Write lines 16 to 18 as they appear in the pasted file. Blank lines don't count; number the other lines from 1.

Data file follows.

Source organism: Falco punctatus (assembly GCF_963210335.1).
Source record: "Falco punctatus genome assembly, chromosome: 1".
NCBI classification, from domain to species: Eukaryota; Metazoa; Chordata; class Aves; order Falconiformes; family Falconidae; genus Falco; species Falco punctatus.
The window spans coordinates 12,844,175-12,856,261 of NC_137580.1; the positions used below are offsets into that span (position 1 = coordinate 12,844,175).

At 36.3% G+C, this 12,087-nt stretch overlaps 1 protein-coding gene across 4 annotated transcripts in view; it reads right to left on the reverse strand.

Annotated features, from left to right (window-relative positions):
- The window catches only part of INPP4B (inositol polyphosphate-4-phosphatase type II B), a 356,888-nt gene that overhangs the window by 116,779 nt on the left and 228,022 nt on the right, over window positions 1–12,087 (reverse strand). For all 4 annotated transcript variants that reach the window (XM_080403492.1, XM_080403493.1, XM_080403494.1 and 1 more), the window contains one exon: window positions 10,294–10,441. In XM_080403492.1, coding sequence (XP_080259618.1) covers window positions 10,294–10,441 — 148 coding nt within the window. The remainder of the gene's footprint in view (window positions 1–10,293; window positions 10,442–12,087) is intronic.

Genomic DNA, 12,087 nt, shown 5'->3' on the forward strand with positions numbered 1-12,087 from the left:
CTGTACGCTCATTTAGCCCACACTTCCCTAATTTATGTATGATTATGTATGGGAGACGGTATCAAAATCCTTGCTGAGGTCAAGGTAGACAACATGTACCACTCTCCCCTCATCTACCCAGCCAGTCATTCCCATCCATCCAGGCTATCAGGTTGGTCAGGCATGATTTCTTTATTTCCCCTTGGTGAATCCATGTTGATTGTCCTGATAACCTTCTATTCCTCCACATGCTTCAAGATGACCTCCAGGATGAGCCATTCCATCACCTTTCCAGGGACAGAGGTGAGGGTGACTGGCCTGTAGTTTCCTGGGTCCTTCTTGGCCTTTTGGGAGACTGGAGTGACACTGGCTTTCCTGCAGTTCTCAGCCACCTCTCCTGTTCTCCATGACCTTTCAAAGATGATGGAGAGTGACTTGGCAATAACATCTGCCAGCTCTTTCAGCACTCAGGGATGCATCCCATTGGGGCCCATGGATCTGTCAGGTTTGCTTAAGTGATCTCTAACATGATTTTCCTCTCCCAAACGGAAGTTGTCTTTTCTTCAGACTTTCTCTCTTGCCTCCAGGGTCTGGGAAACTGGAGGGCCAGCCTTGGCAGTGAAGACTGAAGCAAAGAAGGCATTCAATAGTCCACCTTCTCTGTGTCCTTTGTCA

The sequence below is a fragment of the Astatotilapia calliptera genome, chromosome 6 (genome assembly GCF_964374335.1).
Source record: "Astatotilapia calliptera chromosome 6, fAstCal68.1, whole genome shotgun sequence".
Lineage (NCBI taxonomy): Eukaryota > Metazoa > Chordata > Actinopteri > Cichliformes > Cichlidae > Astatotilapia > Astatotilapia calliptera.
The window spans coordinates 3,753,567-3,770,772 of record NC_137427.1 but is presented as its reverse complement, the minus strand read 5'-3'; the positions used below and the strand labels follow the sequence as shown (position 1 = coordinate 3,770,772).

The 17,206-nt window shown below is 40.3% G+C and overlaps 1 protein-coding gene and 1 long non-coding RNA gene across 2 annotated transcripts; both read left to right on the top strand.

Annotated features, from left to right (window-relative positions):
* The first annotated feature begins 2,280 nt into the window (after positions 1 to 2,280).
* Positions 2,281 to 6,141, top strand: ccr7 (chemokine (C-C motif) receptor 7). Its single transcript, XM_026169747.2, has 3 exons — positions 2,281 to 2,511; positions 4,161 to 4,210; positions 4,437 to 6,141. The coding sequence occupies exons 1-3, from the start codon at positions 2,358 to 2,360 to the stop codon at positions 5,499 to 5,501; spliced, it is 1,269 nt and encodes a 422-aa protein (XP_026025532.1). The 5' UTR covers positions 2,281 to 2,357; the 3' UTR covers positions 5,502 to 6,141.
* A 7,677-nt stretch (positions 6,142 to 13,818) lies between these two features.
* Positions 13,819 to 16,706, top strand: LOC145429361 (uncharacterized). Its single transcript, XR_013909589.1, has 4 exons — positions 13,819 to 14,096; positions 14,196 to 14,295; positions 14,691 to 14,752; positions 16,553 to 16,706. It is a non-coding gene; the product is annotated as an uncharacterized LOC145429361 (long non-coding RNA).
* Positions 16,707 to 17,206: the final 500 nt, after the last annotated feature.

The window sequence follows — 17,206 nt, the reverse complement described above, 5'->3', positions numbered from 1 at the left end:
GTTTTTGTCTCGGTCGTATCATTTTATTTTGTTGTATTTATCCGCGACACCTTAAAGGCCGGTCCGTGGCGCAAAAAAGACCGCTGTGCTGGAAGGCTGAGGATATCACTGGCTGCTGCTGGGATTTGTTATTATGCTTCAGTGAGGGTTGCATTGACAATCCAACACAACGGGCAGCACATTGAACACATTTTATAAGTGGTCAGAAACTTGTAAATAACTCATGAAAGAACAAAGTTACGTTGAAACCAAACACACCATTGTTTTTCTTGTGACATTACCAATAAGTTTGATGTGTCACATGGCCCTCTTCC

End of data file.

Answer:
* The first annotated feature begins 2,280 nt into the window (after positions 1 to 2,280).
* Positions 2,281 to 6,141, top strand: ccr7 (chemokine (C-C motif) receptor 7). Its single transcript, XM_026169747.2, has 3 exons — positions 2,281 to 2,511; positions 4,161 to 4,210; positions 4,437 to 6,141. The coding sequence occupies exons 1-3, from the start codon at positions 2,358 to 2,360 to the stop codon at positions 5,499 to 5,501; spliced, it is 1,269 nt and encodes a 422-aa protein (XP_026025532.1). The 5' UTR covers positions 2,281 to 2,357; the 3' UTR covers positions 5,502 to 6,141.
* A 7,677-nt stretch (positions 6,142 to 13,818) lies between these two features.